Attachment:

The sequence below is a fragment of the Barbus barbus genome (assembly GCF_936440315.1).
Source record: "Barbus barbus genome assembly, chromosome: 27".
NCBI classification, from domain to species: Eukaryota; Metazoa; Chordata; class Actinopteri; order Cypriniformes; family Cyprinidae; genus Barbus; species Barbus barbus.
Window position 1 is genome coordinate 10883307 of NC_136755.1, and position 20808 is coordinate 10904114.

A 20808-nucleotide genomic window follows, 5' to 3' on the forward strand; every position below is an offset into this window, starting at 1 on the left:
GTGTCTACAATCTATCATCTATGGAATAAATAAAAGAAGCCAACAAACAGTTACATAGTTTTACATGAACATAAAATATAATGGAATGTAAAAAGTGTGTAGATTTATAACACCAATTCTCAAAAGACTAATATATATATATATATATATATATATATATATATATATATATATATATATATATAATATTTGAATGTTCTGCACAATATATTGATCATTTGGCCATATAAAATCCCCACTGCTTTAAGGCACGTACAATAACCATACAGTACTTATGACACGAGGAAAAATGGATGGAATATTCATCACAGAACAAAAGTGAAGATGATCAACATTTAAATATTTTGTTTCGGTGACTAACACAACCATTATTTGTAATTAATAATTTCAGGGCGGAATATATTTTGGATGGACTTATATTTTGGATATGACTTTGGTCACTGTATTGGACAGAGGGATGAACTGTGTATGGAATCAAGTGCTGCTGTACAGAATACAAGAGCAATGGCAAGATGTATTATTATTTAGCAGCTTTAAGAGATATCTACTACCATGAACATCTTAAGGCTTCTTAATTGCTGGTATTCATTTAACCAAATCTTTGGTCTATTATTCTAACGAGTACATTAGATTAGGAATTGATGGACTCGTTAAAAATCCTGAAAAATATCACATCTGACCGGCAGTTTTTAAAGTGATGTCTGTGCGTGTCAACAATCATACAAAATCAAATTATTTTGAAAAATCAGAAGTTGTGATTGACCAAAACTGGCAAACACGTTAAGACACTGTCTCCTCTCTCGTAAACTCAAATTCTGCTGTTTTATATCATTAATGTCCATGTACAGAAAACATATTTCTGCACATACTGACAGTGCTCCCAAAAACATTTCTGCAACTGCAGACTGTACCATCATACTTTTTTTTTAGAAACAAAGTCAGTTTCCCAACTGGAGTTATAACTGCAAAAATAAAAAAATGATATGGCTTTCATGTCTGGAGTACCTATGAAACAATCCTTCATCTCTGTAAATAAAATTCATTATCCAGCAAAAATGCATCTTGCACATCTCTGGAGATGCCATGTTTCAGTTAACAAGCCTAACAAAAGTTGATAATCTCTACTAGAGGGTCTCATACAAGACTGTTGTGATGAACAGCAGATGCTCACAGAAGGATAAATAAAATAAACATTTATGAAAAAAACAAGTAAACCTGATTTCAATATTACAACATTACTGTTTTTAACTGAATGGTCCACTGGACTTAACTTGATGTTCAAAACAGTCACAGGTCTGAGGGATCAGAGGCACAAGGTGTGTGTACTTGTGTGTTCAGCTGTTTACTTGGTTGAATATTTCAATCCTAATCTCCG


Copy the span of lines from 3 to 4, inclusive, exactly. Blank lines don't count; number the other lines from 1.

NCBI classification, from domain to species: Eukaryota; Metazoa; Chordata; class Actinopteri; order Cypriniformes; family Cyprinidae; genus Barbus; species Barbus barbus.
Window position 1 is genome coordinate 10883307 of NC_136755.1, and position 20808 is coordinate 10904114.